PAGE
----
3) Costochondritis (provide supportive documentation with evidence based guidelines).
Primary Diagnosis/Presumptive Diagnosis: Myocardial Infarction
P. This section is not required for the assignments in this course (NURS 6512) but will be required for future courses.
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October 1, 2013 ◆ Volume 88, Number 7 www.aafp.org/afp American Family Physician 435
Otitis Media: Diagnosis and Treatment KATHRYN M. HARMES, MD; R. ALEXANDER BLACKWOOD, MD, PhD; HEATHER L. BURROWS, MD, PhD; JAMES M. COOKE, MD; R. VAN HARRISON, PhD; and PETER P. PASSAMANI, MD University of Michigan Medical School, Ann Arbor, Michigan
O titis media is among the most common issues faced by phy- sicians caring for children. Approximately 80% of children
will have at least one episode of acute otitis media (AOM), and between 80% and 90% will have at least one episode of otitis media with effusion (OME) before school age.1,2 This review of diagnosis and treatment of otitis media is based, in part, on the Uni- versity of Michigan Health System’s clinical care guideline for otitis media.2
Etiology and Risk Factors Usually, AOM is a complication of eusta- chian tube dysfunction that occurred during an acute viral upper respiratory tract infec- tion. Bacteria can be isolated from middle ear fluid cultures in 50% to 90% of cases of AOM and OME. Streptococcus pneumoniae, Haemophilus influenzae (nontypable), and Moraxella catarrhalis are the most common organisms.3,4 H. influenzae has become the most prevalent organism among children with severe or refractory AOM following the introduction of the pneumococcal con- jugate vaccine.5-7 Risk factors for AOM are listed in Table 1.8,9
Diagnosis Previous diagnostic criteria for AOM were based on symptomatology without oto- scopic findings of inflammation. The updated American Academy of Pediatrics guideline endorses more stringent otoscopic criteria for diagnosis.8 An AOM diagnosis requires moderate to severe bulging of the tympanic membrane (Figure 1), new onset
Acute otitis media is diagnosed in patients with acute onset, presence of middle ear effusion, physical evidence of middle ear inflammation, and symptoms such as pain, irritability, or fever. Acute otitis media is usually a complication of eustachian tube dysfunction that occurs dur- ing a viral upper respiratory tract infection. Streptococcus pneumoniae, Haemophilus influen- zae, and Moraxella catarrhalis are the most common organisms isolated from middle ear fluid. Management of acute otitis media should begin with adequate analgesia. Antibiotic therapy can be deferred in children two years or older with mild symptoms. High-dose amoxicillin (80 to 90 mg per kg per day) is the antibiotic of choice for treating acute otitis media in patients who are not allergic to penicillin. Children with persistent symptoms despite 48 to 72 hours of anti- biotic therapy should be reexamined, and a second-line agent, such as amoxicillin/clavulanate, should be used if appropriate. Otitis media with effusion is defined as middle ear effusion in the absence of acute symptoms. Antibiotics, decongestants, or nasal steroids do not hasten the clearance of middle ear fluid and are not recommended. Children with evidence of anatomic damage, hearing loss, or language delay should be referred to an otolaryngologist. (Am Fam Physician. 2013;88(7):435-440. Copyright © 2013 American Academy of Family Physicians.)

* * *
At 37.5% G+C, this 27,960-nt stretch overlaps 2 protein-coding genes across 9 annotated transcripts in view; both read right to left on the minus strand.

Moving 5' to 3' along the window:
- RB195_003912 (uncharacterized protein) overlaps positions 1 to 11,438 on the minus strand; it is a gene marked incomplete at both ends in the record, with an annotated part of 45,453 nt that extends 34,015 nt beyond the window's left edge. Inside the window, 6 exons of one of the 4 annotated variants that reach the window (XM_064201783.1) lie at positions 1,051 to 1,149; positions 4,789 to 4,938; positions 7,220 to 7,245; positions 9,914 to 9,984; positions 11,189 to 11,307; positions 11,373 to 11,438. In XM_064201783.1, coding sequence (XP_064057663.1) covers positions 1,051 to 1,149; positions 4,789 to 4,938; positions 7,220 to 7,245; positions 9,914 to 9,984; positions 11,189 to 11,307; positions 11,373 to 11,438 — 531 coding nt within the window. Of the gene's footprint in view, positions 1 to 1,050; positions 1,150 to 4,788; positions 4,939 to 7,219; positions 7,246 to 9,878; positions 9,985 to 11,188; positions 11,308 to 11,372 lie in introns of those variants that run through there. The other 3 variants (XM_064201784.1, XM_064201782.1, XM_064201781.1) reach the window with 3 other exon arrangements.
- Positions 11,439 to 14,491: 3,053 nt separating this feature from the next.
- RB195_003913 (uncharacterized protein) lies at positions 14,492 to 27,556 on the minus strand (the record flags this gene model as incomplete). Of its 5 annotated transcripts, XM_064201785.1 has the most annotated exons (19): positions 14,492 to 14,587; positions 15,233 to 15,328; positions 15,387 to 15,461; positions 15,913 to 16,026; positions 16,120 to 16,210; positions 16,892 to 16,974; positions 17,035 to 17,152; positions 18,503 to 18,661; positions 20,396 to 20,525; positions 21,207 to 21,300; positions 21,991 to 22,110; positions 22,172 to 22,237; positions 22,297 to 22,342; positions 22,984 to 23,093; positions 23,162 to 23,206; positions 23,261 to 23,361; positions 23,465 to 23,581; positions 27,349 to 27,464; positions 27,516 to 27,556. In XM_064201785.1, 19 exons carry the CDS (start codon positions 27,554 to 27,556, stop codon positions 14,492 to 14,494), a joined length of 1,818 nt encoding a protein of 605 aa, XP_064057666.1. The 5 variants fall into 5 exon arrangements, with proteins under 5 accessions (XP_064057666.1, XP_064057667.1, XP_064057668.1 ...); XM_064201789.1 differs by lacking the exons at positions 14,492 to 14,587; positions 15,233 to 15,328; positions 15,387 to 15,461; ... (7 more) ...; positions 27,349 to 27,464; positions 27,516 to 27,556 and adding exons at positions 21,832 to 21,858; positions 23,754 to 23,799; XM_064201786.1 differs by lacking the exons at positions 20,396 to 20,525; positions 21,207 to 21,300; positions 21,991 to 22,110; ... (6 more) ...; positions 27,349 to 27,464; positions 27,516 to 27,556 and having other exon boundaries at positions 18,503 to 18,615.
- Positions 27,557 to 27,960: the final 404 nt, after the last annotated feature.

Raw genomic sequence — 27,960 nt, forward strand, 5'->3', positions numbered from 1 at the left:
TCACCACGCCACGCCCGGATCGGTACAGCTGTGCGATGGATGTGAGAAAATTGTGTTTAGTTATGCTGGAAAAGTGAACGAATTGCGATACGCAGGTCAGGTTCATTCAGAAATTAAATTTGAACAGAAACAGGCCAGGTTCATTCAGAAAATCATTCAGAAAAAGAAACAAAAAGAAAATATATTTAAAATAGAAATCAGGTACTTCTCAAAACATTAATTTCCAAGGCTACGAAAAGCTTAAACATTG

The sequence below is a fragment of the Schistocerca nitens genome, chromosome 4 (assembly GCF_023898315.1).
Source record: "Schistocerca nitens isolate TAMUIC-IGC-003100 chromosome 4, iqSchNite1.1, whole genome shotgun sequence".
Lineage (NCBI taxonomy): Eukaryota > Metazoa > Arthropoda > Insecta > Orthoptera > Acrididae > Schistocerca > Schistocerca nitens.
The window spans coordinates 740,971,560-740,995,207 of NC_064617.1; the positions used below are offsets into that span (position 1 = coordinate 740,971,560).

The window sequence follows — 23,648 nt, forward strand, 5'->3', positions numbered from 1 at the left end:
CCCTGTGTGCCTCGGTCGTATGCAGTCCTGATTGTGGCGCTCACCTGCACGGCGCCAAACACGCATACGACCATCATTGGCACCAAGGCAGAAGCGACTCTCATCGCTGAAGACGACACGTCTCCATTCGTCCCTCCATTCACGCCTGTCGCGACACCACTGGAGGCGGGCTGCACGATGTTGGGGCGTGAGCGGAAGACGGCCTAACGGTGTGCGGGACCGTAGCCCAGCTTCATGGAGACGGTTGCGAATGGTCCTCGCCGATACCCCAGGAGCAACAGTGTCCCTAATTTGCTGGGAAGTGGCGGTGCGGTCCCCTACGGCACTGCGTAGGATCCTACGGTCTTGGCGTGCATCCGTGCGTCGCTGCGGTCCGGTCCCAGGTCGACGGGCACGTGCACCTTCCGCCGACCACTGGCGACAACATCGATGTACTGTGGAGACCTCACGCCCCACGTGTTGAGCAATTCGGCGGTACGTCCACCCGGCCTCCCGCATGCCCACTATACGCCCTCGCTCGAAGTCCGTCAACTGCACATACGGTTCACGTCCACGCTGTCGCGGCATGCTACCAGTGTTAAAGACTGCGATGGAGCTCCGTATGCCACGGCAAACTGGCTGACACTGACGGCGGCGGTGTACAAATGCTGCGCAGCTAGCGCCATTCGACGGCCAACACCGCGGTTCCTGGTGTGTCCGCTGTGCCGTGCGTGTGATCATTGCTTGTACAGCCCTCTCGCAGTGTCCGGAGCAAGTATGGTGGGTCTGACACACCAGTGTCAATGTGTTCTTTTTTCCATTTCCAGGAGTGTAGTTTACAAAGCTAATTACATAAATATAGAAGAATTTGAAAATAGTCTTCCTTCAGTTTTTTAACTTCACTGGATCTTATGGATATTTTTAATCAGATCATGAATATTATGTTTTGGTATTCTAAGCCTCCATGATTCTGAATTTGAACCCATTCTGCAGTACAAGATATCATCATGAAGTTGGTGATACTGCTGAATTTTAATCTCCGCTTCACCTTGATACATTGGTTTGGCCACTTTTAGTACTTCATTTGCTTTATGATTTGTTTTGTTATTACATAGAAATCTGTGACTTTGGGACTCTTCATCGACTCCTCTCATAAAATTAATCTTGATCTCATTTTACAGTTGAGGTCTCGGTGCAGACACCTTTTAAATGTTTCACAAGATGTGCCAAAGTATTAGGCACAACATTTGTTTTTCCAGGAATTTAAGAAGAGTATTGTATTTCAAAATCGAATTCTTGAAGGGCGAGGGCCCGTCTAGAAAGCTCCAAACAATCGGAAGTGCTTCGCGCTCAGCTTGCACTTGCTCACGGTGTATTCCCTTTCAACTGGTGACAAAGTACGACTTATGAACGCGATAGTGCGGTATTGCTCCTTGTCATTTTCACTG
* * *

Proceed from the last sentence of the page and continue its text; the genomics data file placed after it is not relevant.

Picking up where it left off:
See related editorials at http://www.aafp.org/ afp/2013/1001/od1.html and http://www.aafp. org/afp/2013/1001/od2. html.
Patient information: A handout on this topic is available at http:// familydoctor.org/family doctor/en/diseases- conditions/ear-infections/ treatment.html.
CME This clinical content conforms to AAFP criteria for continuing medical education (CME). See CME Quiz on page 429.
Author disclosure: No rel- evant financial affiliations.
Table 1. Risk Factors for Acute Otitis Media
Exposure to environmental smoke or other respiratory irritants
Exposure to group day care
Family history of recurrent acute otitis media
Upper respiratory tract infections
Information from references 8 and 9.
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436 American Family Physician www.aafp.org/afp Volume 88, Number 7 ◆ October 1, 2013
of otorrhea not caused by otitis externa, or mild bulg- ing of the tympanic membrane associated with recent onset of ear pain (less than 48 hours) or erythema. AOM should not be diagnosed in children who do not have objective evidence of middle ear effusion.8 An inaccu- rate diagnosis can lead to unnecessary treatment with antibiotics and contribute to the development of antibi- otic resistance.
OME is defined as middle ear effusion in the absence of acute symptoms.10,11 If OME is suspected and the presence of effusion on otoscopy is not evident by loss of landmarks, pneumatic otoscopy, tympanometry, or both should be used.11 Pneumatic otoscopy is a use- ful technique for the diagnosis of AOM and OME8-12 and is 70% to 90% sensitive and spe- cific for determining the presence of middle ear effusion. By comparison, simple otoscopy is 60% to 70% accurate.10,11 Inflammation with bulging of the tympanic membrane on otos- copy is highly predictive of AOM.7,8,12 Pneu- matic otoscopy is most helpful when cerumen is removed from the external auditory canal.